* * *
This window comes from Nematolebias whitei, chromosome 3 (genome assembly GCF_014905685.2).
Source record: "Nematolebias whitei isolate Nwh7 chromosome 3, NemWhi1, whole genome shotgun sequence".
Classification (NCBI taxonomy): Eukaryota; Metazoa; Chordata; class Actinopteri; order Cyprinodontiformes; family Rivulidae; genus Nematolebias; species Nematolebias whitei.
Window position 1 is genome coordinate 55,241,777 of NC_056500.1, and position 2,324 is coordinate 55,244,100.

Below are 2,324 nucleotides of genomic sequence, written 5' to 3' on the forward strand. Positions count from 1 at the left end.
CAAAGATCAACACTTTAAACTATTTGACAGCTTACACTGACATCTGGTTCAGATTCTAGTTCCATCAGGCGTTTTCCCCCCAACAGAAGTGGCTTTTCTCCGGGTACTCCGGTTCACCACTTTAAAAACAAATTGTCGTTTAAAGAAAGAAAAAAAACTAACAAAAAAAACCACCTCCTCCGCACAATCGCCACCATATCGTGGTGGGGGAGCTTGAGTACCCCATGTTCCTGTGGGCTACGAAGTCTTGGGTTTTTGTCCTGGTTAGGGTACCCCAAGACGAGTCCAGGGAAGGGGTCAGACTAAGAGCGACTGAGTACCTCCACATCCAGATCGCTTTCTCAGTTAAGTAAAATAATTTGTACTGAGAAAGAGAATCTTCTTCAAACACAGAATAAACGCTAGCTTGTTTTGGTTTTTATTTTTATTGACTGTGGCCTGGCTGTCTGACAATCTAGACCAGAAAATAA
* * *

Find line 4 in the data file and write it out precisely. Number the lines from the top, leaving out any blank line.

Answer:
Window position 1 is genome coordinate 55,241,777 of NC_056500.1, and position 2,324 is coordinate 55,244,100.